The last lab where Contreras worked was led by Olujimi Ajijola, MD, Ph.D., who simultaneously researches and treats patients with irregular heartbeats known as arrhythmias as well as neurocardiology-related issues. Inspired, Contreras expanded his career aspirations to become a physician-researcher like Ajijola.

“Earning both a medical degree and a doctorate means that I will be able to treat patients while advancing medical science, so that patients can one day receive better treatments for their health problems,” said Contreras, who is registered with OHSU MD. /PhD. Training program.

As he looks to the future, Contreras also remembers the past. He recalls that health care was difficult to access in Mexico and the United States for family members with diabetes, cancer and mental health issues. Some could not afford treatment, while others received treatment, but language or cultural differences meant they did not always understand what health care workers were saying during appointments.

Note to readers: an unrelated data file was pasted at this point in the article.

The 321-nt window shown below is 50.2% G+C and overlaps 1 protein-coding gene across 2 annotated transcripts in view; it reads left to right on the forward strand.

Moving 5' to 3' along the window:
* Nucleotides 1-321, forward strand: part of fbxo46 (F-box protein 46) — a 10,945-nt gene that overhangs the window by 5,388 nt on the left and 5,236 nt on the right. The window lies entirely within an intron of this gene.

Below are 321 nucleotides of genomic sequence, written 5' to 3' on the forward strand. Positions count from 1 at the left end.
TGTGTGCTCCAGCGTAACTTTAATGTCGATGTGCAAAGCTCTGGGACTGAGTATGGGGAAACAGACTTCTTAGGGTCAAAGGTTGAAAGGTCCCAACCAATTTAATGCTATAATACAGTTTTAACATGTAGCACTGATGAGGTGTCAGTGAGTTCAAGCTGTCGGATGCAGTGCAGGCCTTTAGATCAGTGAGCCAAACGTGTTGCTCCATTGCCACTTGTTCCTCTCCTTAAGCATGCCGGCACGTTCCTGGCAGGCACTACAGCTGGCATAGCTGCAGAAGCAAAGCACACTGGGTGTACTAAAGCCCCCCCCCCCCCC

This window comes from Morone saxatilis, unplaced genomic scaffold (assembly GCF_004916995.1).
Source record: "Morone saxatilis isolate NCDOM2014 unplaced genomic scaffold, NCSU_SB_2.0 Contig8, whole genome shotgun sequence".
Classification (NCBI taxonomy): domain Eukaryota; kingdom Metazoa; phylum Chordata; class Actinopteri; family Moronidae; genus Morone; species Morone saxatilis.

“I decided I had to do something,” he said. “I want to provide care to those in need, and my medical background and training will help me become the person who will ensure that patients seek, understand and receive cutting-edge medical treatment, regardless of financial barriers. , cultural or linguistic. I am confident that I can accomplish this at OHSU.